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National Cathedral Damaged During Earthquake

DAVID GREENE, Host:

This is MORNING EDITION from NPR News. Good morning, I'm David Greene.

RENEE MONTAGNE, Host:

And I'm Renee Montagne.

The earthquake that stunned much of the East Coast yesterday left behind no reports of serious injuries or major damage. In a moment, we'll go to the quake's epicenter. But first, the 5.8 quake did manage to fracture a couple of landmarks in the nation's capital. Engineers discovered cracking in the stones near the peak of the Washington monument. It's been closed indefinitely. The National Cathedral is also closed after sustaining damage. Yellow caution tape is draped on the steps of the huge gothic structure and popular tourist attraction. NPR's Alex Kellogg reports.

ALEX KELLOGG: The damage was a bit of a blow to those who came to get a look at it. Samuel Lloyd is the dean of the National Cathedral, and he shared how the damage made him feel and many others there as well.

SAMUEL LLOYD: Well, it's very distressing. This place it seems so massive and so secure and was built to be a sign of God's security has been shaken at its foundations.

KELLOGG: The Cathedral took more than 80 years to complete. It wasn't finished until 1990. Three of the four pinnacles on the central tower were damaged - two, badly. Lloyd says it's unclear how long the National Cathedral will be closed.

LLOYD: The damage itself is fairly modest to look at and it will take us a little time to understand how serious it really is.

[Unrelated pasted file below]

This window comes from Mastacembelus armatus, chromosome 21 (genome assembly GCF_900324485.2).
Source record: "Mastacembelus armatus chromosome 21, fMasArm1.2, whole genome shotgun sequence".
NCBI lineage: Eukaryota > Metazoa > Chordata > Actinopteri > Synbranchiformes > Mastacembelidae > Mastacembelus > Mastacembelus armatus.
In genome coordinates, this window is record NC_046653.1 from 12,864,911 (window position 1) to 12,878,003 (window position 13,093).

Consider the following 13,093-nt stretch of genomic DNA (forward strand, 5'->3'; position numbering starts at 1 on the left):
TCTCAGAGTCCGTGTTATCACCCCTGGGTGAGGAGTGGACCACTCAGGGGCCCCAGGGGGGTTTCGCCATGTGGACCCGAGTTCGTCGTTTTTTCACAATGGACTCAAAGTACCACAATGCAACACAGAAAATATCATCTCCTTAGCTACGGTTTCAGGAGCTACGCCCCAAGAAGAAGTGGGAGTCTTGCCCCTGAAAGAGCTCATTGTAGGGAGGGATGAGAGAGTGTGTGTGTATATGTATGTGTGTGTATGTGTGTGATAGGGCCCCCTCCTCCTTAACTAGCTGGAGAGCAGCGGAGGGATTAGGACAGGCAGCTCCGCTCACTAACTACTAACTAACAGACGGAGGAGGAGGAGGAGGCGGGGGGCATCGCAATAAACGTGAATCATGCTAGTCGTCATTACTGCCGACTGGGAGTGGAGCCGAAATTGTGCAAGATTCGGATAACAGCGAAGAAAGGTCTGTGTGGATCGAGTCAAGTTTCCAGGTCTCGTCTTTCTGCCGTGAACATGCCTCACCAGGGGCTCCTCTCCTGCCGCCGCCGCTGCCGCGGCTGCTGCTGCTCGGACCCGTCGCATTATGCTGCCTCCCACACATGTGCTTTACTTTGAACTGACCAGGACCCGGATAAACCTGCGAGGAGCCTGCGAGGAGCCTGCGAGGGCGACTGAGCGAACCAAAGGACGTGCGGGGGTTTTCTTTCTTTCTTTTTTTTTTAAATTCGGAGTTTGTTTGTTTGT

KELLOGG: The stone structure appears largely intact. Most of it wasn't damaged. There were some cracks on the upper floors in the interior, for example, but no damage to any of the fragile stained-glass windows.

The Episcopal cathedral draws hundreds of thousands of visitors each year.

ELIZABETH RAWLINGS: It bothers me that this beautiful structure has had any damage.

KELLOGG: Elizabeth Rawlings lives in a nearby apartment. She has a view of the cathedral from her windows. She and a friend stopped by yesterday afternoon only to hear the bad news.

RAWLINGS: It was built along with my growing up, it was growing up, so I feel quite attached to it.

KELLOGG: Many others in the nation's capital feel the same.

Alex Kellogg, NPR News, Washington. Transcript provided by NPR, Copyright NPR.

Alex Kellogg is a correspondent on NPR's National Desk who covers diversity-related issues and how these act as social, political and economic forces shaping our country. One focus for Kellogg in this newly created position is on the convergence of ethnicity, race, politics, media and government.